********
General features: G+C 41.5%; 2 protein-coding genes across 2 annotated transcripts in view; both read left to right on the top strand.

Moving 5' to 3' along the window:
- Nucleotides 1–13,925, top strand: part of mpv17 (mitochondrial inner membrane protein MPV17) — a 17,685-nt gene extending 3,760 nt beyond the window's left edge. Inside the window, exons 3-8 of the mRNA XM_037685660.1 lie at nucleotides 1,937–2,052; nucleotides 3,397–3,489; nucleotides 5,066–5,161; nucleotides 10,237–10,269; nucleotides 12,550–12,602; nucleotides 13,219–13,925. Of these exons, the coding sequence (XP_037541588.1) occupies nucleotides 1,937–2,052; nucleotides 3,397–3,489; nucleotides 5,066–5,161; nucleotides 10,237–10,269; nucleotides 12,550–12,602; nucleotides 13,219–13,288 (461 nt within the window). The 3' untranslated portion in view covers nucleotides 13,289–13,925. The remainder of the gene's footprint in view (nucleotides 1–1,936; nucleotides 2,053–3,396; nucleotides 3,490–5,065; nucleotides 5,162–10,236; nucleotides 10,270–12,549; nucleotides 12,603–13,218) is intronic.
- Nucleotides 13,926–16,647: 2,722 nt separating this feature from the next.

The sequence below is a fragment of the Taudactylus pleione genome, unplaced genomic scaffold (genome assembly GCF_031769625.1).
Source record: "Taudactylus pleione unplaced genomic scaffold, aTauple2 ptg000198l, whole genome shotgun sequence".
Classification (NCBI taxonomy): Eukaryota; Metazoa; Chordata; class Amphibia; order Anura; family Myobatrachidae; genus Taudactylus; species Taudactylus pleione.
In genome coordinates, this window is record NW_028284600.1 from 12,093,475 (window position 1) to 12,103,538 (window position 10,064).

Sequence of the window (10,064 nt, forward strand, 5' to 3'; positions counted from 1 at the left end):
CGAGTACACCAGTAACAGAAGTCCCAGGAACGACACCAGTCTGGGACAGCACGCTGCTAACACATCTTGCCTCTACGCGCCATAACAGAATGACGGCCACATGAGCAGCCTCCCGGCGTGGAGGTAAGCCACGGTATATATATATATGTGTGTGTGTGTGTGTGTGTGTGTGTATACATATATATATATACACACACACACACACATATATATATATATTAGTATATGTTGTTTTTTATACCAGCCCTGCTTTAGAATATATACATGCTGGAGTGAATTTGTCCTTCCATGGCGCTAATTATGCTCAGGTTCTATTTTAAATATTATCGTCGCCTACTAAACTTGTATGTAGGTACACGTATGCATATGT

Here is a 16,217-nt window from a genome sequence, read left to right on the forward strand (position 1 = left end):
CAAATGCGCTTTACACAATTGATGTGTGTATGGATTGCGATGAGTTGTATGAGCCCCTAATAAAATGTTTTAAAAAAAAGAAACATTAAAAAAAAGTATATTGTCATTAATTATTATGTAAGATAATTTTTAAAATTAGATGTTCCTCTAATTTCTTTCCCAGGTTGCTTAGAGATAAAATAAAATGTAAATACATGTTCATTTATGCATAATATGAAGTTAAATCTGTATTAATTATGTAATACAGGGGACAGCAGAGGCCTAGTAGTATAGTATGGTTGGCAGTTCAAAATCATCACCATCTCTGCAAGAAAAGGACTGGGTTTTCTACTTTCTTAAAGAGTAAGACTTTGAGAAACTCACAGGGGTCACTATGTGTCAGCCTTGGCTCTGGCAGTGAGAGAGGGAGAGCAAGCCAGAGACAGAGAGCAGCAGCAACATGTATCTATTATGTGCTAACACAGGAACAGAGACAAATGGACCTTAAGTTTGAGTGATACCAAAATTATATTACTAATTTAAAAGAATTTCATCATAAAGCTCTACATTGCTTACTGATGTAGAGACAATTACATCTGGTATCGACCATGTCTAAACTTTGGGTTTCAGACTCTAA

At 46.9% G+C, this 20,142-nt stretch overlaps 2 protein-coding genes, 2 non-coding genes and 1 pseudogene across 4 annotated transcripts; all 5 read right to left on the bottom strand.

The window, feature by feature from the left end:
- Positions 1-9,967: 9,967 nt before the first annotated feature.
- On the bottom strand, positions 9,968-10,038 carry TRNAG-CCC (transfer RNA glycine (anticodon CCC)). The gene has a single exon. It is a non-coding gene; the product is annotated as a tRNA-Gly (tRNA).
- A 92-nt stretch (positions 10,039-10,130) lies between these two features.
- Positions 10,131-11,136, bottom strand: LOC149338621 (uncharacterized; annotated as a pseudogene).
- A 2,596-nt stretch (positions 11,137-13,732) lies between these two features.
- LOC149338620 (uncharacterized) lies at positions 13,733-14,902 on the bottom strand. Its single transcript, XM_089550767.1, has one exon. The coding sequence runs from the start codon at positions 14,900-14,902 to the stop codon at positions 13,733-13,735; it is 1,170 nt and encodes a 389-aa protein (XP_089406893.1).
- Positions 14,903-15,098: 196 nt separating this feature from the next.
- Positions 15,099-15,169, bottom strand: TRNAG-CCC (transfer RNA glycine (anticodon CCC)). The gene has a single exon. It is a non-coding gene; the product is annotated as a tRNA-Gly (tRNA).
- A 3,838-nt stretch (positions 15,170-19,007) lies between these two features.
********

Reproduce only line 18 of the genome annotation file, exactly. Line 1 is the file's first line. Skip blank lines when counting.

- Positions 10,131-11,136, bottom strand: LOC149338621 (uncharacterized; annotated as a pseudogene).